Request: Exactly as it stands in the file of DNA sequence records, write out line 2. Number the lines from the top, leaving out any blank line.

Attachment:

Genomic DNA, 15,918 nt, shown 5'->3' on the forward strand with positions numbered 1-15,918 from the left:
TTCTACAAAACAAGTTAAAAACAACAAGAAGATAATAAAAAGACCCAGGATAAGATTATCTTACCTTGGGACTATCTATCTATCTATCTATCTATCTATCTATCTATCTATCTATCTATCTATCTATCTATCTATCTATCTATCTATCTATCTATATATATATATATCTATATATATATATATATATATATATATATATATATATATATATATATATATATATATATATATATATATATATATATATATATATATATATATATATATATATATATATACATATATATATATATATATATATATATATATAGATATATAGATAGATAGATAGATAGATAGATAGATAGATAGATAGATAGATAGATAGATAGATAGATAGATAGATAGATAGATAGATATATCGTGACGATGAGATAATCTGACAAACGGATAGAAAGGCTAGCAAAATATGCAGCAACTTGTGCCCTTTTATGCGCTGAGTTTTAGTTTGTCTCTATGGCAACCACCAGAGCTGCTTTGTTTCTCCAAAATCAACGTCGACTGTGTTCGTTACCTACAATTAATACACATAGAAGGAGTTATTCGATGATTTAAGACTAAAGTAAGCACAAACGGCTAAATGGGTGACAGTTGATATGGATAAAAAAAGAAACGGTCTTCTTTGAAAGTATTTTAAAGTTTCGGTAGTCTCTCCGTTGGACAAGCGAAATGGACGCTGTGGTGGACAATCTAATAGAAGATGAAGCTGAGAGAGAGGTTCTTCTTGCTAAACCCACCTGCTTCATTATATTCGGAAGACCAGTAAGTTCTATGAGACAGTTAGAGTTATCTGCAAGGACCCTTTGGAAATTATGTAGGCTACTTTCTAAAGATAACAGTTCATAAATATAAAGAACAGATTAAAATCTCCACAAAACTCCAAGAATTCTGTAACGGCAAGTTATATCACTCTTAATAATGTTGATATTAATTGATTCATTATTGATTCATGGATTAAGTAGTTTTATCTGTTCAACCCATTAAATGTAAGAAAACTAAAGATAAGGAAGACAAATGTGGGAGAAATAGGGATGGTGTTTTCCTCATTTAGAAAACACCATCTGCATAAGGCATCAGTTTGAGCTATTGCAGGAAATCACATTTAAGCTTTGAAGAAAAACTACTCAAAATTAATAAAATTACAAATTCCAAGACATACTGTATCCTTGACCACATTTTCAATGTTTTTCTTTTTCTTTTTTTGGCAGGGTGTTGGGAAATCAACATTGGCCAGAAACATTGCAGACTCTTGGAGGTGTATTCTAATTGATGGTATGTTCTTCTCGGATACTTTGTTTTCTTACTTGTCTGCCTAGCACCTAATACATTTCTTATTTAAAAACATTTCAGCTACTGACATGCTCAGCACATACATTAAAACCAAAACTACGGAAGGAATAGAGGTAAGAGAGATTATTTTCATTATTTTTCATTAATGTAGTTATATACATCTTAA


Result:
TTCTACAAAACAAGTTAAAAACAACAAGAAGATAATAAAAAGACCCAGGATAAGATTATCTTACCTTGGGACTATCTATCTATCTATCTATCTATCTATCTATCTATCTATCTATCTATCTATCTATCTATCTATCTATCTATCTATCTATCTATATATATATATATCTATATATATATATATATATATATATATATATATATATATATATATATATATATATATATATATATATATATATATATATATATATATATATATATATATATATATATATACATATATATATATATATATATATATATATATAGATATATAGATAGATAGATAGATAGATAGATAGATAGATAGATAGATAGATAGATAGATAGATAGATAGATAGATAGATAGATAGATATATCGTGACGATGAGATAATCTGACAAACGGATAGAAAGGCTAGCAAAATATGCAGCAACTTGTGCCCTTTTATGCGCTGAGTTTTAGTTTGTCTCTATGGCAACCACCAGAGCTGCTTTGTTTCTCCAAAATCAACGTCGACTGTGTTCGTTACCTACAATTAATACACATAGAAGGAGTTATTCGATGATTTAAGACTAAAGTAAGCACAAACGGCTAAATGGGTGACAGTTGATATGGATAAAAAAAGAAACGGTCTTCTTTGAAAGTATTTTAAAGTTTCGGTAGTCTCTCCGTTGGACAAGCGAAATGGACGCTGTGGTGGACAATCTAATAGAAGATGAAGCTGAGAGAGAGGTTCTTCTTGCTAAACCCACCTGCTTCATTATATTCGGAAGACCAGTAAGTTCTATGAGACAGTTAGAGTTATCTGCAAGGACCCTTTGGAAATTATGTAGGCTACTTTCTAAAGATAACAGTTCATAAATATAAAGAACAGATTAAAATCTCCACAAAACTCCAAGAATTCTGTAACGGCAAGTTATATCACTCTTAATAATGTTGATATTAATTGATTCATTATTGATTCATGGATTAAGTAGTTTTATCTGTTCAACCCATTAAATGTAAGAAAACTAAAGATAAGGAAGACAAATGTGGGAGAAATAGGGATGGTGTTTTCCTCATTTAGAAAACACCATCTGCATAAGGCATCAGTTTGAGCTATTGCAGGAAATCACATTTAAGCTTTGAAGAAAAACTACTCAAAATTAATAAAATTACAAATTCCAAGACATACTGTATCCTTGACCACATTTTCAATGTTTTTCTTTTTCTTTTTTTGGCAGGGTGTTGGGAAATCAACATTGGCCAGAAACATTGCAGACTCTTGGAGGTGTATTCTAATTGATGGTATGTTCTTCTCGGATACTTTGTTTTCTTACTTGTCTGCCTAGCACCTAATACATTTCTTATTTAAAAACATTTCAGCTACTGACATGCTCAGCACATACATTAAAACCAAAACTACGGAAGGAATAGAGGTAAGAGAGATTATTTTCATTATTTTTCATTAATGTAGTTATATACATCTTAA